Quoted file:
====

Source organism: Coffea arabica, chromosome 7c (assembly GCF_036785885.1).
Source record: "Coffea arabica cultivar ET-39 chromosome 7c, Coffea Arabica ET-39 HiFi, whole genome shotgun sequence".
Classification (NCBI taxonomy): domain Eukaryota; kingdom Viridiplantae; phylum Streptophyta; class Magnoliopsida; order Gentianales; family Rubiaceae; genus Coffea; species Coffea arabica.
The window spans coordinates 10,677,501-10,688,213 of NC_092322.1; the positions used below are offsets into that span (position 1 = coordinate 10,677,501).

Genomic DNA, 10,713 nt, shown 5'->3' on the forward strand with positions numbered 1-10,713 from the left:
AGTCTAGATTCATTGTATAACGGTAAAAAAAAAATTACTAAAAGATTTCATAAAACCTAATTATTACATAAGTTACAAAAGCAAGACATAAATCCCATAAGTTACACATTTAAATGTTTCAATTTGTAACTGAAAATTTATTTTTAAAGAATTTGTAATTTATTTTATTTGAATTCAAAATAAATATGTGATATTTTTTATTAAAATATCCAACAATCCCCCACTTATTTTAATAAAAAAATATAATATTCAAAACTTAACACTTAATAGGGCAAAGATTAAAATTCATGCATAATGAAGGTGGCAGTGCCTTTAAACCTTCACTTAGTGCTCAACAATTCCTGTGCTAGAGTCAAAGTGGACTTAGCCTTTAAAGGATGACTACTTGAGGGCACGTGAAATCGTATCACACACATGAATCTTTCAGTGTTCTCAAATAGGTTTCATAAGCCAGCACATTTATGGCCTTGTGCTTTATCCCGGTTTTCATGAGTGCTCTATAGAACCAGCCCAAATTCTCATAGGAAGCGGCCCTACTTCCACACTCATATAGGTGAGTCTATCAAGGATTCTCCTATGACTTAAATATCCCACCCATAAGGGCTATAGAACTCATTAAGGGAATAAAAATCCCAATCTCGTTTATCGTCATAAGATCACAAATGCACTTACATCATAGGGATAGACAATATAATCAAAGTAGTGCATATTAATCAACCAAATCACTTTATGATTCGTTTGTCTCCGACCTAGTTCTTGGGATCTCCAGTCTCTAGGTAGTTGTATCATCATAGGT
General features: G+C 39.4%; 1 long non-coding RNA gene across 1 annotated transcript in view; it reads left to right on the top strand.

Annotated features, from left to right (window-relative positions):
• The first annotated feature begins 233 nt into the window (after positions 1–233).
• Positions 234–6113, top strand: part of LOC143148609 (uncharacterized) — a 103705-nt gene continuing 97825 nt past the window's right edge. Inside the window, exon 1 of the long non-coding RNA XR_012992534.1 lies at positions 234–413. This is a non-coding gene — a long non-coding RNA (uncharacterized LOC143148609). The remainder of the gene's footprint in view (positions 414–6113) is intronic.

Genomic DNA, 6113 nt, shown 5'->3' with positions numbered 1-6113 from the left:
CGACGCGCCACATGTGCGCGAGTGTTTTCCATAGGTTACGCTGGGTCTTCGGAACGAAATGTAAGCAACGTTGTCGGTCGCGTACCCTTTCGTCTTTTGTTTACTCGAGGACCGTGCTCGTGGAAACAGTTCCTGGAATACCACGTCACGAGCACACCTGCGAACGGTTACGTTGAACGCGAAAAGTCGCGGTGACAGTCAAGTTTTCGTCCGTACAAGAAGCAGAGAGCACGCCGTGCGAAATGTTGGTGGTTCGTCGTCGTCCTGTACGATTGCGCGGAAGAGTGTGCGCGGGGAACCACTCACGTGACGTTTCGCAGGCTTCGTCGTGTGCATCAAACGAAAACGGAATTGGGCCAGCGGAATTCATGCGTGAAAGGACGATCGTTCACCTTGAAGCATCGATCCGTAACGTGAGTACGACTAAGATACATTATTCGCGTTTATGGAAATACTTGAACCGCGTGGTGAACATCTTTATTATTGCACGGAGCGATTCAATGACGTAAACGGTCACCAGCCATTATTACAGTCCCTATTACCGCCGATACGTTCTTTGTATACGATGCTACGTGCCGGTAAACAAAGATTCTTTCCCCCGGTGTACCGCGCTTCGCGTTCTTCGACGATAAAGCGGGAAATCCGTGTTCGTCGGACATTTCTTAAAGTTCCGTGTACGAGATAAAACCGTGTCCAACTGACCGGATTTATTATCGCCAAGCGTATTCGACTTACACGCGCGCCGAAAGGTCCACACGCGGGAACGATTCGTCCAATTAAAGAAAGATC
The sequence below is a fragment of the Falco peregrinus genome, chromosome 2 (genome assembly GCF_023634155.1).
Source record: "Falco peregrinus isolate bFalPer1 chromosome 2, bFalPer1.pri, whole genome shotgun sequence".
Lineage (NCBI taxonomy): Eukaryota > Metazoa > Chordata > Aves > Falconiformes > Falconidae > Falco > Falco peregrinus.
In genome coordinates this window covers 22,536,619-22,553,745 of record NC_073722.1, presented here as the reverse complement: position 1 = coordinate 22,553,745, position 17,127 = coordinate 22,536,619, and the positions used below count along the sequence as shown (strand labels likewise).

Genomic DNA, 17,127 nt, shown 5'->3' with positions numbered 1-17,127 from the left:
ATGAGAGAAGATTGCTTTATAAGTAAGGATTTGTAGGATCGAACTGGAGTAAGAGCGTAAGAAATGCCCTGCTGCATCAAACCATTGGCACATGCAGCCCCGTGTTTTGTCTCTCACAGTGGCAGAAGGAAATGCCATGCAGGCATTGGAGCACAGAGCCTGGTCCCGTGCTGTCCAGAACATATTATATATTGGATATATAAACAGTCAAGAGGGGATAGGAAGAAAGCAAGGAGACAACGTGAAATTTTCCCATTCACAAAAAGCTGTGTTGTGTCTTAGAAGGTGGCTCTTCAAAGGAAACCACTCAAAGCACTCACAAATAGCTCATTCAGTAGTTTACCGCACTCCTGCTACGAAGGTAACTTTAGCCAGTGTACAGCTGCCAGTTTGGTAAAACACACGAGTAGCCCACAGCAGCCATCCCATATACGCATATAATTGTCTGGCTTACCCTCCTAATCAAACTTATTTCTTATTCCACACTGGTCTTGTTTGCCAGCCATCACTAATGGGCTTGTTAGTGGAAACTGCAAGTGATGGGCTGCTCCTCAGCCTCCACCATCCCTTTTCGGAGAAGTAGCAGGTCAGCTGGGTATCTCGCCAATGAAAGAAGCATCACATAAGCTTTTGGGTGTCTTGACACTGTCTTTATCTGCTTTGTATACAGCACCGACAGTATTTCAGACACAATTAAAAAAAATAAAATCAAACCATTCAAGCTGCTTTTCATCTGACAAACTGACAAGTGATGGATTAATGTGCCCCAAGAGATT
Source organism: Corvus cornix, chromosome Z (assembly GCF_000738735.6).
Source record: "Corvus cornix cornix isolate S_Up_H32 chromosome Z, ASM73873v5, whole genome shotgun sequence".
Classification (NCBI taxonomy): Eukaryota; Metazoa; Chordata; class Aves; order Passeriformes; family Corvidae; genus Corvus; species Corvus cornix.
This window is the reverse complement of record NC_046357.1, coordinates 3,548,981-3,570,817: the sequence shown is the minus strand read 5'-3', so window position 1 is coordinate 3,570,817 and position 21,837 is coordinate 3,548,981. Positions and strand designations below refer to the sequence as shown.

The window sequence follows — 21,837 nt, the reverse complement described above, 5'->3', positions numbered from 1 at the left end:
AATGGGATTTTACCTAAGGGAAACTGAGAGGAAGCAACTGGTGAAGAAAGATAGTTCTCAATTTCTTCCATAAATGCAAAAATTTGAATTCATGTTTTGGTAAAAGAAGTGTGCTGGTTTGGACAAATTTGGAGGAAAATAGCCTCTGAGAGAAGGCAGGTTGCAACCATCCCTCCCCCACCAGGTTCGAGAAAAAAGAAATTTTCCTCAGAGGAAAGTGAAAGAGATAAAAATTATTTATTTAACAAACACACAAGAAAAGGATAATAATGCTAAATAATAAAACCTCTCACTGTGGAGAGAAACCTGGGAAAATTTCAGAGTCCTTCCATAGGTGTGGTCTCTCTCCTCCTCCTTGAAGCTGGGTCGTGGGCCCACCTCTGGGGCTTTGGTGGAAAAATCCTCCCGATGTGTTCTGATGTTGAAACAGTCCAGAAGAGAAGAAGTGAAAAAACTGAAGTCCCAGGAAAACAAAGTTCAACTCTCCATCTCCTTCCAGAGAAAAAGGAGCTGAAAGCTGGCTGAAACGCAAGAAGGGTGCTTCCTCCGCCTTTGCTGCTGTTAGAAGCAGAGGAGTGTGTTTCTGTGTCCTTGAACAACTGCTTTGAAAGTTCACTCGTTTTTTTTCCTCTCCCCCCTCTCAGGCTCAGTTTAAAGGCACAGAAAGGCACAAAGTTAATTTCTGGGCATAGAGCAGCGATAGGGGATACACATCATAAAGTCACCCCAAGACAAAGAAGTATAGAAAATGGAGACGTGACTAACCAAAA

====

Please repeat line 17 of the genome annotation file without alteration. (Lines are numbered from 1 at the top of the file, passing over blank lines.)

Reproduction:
Genomic DNA, 17,127 nt, shown 5'->3' with positions numbered 1-17,127 from the left: